Or if you don't want to talk about yourself publicly you could just not respond to the thread? I generally don't like PMing people unless there's a good practical reason. I don't do it to shoot the breeze. Frankly I think it's interesting to hear how people's travel styles have evolved, what they've learned, what they like. This is information can be helpful and useful to anyone. Also if you get a sense of "That's Andre, he loves to drive and dislikes public transit" (just an example) but you hate to drive and love public transit, you know that if he's giving you advice on transit he might be biased in one direction that you feel differently about, and can go forth to plan with that contextual knowledge. If people know that I personally hate feeling like I paid too much for a hotel, you can be fairly certain that any hotels I recommend are budget options and if you want something nicer, you might want to disregard my recommendation. Or you're just like me and want to follow it! But I guess we're better off with our totally on topic fights over the U.S. versus Candadian healthcare system, and whether recreational substances are awesome or terrible. I wish this was Facebook so I could "like" Michael's response, though.

Posted by Chani
Tel Aviv
3509 posts

I like the idea of this thread and I think that anyone who doesn't should just go quietly on to the next one. One of my best experiences last year on my German jaunt was meeting, spending time, and becoming friends with Jo from Frankfurt. I've also made friends with quite a few people on trip advisor forums. I'm single, grew up in Chicago and spent most of my adult life in Israel and managed a few trips to England, Paris and Amsterdam. Then in 1997 I temporarily relocated to the SF Bay Area, for 8 wonderful years, when I was able to explore the Western United States and Canada (thank the firm for comp time) by car. Being so far from Europe, I put it on the back-burner for my eventual return to Israel. I want to get the most out of my time and my money, with a minimum comfort level (spend more for en suite rooms and take taxis instead of metros when I'm schlepping luggage), and an occasional splurge - a nice dinner or a Segway tour, for instance. I love museums, history, culture, WINE, scenery, markets. I've taken 3 organized tours to places that I wouldn't go to on my own. The latest was to Armenia and Georgia. Usually, though, I look at the the prices for most tours and work out the costs of doing it on my own, and it's just not worth the money. I enjoy the camaraderie of a group, but I don't need it. I take about one cruise a year, with Scrabble players from the U.S. We play serious Scrabble on the days at sea. I like not having to pack and unpack, but I don't like the too-short port stays. There's a kind of faux luxury onboard - cabin attendants 2 and 3 times a day, but a room that's barely a closet; 4 waiters and white linen at dinner, but just average food. If it weren't for my Scrabble buddies, I'd never take an ocean cruise. River cruise maybe, if I find a budget one.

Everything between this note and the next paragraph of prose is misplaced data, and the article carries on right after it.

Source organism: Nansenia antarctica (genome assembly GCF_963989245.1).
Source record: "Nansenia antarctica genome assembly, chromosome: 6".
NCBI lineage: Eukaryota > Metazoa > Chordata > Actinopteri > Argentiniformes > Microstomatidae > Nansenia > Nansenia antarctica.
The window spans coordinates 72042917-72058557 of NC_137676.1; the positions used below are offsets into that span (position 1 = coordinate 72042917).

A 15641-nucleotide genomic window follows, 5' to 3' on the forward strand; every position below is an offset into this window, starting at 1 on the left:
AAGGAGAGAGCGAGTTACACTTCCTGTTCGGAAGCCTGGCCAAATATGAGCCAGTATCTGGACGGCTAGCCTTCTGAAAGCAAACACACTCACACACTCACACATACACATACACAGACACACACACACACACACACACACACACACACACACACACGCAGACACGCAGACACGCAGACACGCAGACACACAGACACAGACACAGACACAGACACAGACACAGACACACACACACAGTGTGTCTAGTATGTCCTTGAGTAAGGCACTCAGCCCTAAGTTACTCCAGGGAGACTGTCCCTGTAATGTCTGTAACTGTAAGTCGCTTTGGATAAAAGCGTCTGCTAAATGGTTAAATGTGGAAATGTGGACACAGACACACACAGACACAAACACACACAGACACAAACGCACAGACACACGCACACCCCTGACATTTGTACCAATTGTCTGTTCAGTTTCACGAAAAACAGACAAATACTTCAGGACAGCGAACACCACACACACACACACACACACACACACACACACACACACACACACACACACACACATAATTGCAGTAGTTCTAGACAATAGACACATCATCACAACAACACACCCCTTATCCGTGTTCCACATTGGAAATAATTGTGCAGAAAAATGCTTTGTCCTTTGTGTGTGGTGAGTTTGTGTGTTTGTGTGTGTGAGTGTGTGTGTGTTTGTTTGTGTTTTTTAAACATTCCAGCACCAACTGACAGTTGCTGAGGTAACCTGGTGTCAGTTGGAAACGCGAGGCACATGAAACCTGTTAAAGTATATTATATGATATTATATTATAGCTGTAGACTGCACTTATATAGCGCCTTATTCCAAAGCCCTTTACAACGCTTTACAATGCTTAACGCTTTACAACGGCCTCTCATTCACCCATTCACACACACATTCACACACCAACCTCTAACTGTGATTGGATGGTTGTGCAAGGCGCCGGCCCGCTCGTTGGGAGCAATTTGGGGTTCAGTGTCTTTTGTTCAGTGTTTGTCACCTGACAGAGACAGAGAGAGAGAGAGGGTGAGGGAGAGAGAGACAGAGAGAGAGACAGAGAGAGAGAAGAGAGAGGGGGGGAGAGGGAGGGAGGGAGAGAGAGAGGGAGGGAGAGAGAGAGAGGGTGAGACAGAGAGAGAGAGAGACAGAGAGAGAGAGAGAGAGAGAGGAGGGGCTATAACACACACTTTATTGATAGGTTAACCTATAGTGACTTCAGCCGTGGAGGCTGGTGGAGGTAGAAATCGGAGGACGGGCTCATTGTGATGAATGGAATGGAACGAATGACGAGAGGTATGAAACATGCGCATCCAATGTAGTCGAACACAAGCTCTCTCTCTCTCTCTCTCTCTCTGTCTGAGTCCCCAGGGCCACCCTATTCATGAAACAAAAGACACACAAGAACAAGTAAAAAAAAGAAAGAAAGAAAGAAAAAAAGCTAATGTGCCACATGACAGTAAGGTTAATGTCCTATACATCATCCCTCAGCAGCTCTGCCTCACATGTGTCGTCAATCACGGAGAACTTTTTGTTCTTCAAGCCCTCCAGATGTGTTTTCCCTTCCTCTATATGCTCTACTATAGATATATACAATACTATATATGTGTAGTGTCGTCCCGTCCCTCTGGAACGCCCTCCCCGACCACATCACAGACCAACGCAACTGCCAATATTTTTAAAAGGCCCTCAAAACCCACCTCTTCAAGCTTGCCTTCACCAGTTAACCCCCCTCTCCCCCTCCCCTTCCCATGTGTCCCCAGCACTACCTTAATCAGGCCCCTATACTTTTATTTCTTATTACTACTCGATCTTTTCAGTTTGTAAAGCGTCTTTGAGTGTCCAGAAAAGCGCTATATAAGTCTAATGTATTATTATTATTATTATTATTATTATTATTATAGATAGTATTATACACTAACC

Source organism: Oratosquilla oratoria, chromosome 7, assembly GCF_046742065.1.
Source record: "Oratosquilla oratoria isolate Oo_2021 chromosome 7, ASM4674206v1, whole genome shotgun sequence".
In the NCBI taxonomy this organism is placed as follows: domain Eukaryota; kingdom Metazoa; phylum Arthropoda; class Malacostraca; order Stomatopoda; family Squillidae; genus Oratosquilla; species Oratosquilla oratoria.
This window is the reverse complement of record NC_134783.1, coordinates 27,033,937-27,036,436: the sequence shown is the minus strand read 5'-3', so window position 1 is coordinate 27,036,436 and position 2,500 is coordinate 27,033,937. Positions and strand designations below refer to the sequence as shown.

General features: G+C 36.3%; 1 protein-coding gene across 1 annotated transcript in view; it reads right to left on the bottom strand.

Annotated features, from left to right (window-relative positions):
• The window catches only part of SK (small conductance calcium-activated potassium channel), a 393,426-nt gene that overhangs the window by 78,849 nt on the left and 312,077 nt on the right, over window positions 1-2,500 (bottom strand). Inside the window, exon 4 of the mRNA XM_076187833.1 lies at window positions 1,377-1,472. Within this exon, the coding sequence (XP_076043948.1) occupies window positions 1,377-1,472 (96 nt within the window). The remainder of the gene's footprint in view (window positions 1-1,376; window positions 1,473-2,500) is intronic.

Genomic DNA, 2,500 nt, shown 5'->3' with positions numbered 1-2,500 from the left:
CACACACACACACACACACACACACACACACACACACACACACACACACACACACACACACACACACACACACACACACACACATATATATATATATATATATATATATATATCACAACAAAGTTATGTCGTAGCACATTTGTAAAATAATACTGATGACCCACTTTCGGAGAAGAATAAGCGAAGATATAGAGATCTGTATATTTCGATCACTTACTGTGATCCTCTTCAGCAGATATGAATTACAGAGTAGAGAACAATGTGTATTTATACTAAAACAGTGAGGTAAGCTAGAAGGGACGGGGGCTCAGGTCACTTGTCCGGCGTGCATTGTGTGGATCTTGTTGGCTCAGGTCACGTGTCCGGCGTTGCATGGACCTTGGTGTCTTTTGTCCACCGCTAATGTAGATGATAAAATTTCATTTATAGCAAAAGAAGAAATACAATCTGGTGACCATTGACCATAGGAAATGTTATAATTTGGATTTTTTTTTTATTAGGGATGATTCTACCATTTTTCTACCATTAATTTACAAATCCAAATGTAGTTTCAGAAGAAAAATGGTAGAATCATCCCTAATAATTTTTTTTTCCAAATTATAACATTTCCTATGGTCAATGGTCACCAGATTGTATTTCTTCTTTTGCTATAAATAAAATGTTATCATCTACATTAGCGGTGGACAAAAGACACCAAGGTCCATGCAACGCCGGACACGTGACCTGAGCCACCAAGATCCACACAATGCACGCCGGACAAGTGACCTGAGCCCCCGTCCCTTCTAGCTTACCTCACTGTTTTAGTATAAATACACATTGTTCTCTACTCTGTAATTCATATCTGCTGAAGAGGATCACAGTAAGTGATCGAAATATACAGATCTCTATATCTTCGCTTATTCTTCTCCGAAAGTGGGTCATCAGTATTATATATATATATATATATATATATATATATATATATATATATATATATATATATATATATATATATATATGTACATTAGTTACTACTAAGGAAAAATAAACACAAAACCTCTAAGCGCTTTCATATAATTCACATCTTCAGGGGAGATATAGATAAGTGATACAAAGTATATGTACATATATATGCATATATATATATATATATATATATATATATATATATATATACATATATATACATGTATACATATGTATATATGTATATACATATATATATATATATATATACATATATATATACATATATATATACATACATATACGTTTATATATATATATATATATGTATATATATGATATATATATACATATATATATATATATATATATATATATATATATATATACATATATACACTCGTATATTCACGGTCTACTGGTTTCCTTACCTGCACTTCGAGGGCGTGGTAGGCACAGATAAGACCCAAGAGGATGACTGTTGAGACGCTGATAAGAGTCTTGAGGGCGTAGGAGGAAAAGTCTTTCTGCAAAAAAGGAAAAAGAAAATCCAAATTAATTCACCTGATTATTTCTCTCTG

Posted by Tom
Chicago
2876 posts

@Michael - By any chance was that the Chloe from Rire-aux-Éclats?

Posted by JB
Redding, CA, USA
1568 posts

First of all I will preface this response by saying I am not a travel snob. However, I have traveled quite a lot. My first real vacation was a two month trip up the Alcan Highway to Fairbanks, Alaska. My in-laws lived there. Many years later my husband was transferred to Fairbanks for the Alaskan Pipeline. Being bored, I went to work for one of the execution contractors and later tranferred to Coldfoot and Galbriath Lake. As an auditor in forensic investigations and litigations, I practically lived out of a suitcase the last twenty years prior to my retirement. For me the planning, logistics and research takes a lot of time and effort, but it is worth it. One can save money on hostels, hotels and train tickets if you plan carefully. The different cultures, the people, their homes, the grocery stores, etc. all is very interesting to me. Of course I enjoy the museums and sites in each city and country. No idea why, but I have been interested in European and Russian history since my teens. I feel very fortunate that I have visited 29 of the 50 states, several Canadian Provences, 8 European countries and Israel. After my daughter retires, she plans to take my great-grand daughter to Europe. We want her to know there is a world out there....not just Disneyland and resorts. I enjoy Travelers Helpline for two reasons. It is interesting reading about people and their travels and it has helped me in planning trips.